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Rebecca Walker: Nursing Student By Day, Pageant Contestant By Night

March 13, 2015

“Pageantry is not just a beauty competition. It is about showing what you stand for, being intelligent, well-spoken, relatable with an audience and confidence,” said Rebecca Walker, a 5th year student at Drexel’s Nursing and Health Professions, and a member of the first cohort for the College’s Lactation concentration. For Walker, pageantry reaches far beyond just appearance and personality, and instead, provides a large stage to represent what you stand for as an individual.

As a contestant for the 2015 Miss Philadelphia Competition, not only was she involved in the “traditional” beauty contest, but she also stood for her chosen volunteer platform called Hunger and Homelessness: Advocating for Access and Educating for Solutions.  Miss Philadelphia is among the largest local beauty pageant feeders into the national Miss America competition, and contestants are required to stand and represent a volunteer organization that connects with them on a personal level, in addition to the typical nature of a beauty pageant. The pageant consists of a press-conference styled interview, on-stage question session, on-stage talent competition, swimsuit piece, and evening gown section.

As a Community Scholar student at Drexel, Walker has been passionate about civic engagement and volunteerism, and it led her to want to get involved in the Miss Philadelphia competition. “The pageant’s mission really inspired me to get involved,” explained Walker. “Getting to know what Miss Philadelphia stood for beyond just a beauty competition and understanding what they could do for the community truly inspired me.”

Walker’s passion for advocating for Hunger and Homelessness began with her work with a local nonprofit called Broad Street Ministry in the arts district in downtown Philadelphia, during her time as a community scholar. “[Broad Street Ministry] opened my eyes to issues of Hunger and Homelessness in Philadelphia,” elaborated Walker. She was involved in numerous activities such as serving food to approximately 1000 people per week, as well as distributing personal hygiene products and coordinating basic healthcare and psychiatric evaluations.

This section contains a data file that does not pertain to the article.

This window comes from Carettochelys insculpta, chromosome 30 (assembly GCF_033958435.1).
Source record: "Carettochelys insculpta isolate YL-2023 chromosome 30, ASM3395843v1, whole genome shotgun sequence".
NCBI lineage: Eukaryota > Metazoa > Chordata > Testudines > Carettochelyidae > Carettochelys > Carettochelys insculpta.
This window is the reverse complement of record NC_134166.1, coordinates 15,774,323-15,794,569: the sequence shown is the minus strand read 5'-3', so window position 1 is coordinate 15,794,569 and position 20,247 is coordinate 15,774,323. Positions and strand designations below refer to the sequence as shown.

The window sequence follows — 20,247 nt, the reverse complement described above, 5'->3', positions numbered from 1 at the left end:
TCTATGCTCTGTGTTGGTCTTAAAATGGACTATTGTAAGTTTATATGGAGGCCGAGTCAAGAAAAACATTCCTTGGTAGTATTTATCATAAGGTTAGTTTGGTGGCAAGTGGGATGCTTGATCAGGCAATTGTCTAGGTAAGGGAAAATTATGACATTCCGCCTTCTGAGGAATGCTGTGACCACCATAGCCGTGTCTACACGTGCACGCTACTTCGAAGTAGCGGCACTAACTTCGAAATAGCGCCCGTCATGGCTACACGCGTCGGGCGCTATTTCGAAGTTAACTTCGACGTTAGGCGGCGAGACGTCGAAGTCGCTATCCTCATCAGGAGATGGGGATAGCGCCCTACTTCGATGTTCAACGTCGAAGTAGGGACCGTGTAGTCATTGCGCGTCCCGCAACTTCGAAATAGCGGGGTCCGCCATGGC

Despite already contributing immensely to her community, Walker hopes to use her year of service at Hunger and Homelessness to contribute and take further initiative. “I really want to create a campaign for these issues, and to bring together community leaders to talk about how to alleviate some of these issues,” said Walker. “I want to also work hard to increase access to stable housing for the homeless, as well as making them have access to fruits and vegetables.”

Walker hopes to serve as an inspiration for young women and girls. “We want to teach young girls that it is not about who is the prettiest, or who looks best in a dress, but rather their character.”

Walker felt excited and confident about her ability on stage at the Miss Philadelphia competition. “The College of Nursing and Health Professions helped me gain confidence to speak in front of people and to be involved in the community,” she added. “To get this support is truly an awesome feeling.”

Walker competed in the Miss Philadelphia Pageant on February 28, 2015.  Although she did not win the top prize, the College of Nursing and Health Professions is extremely proud of her accomplishments and the awareness she is helping to bring to Hunger and Homelessness.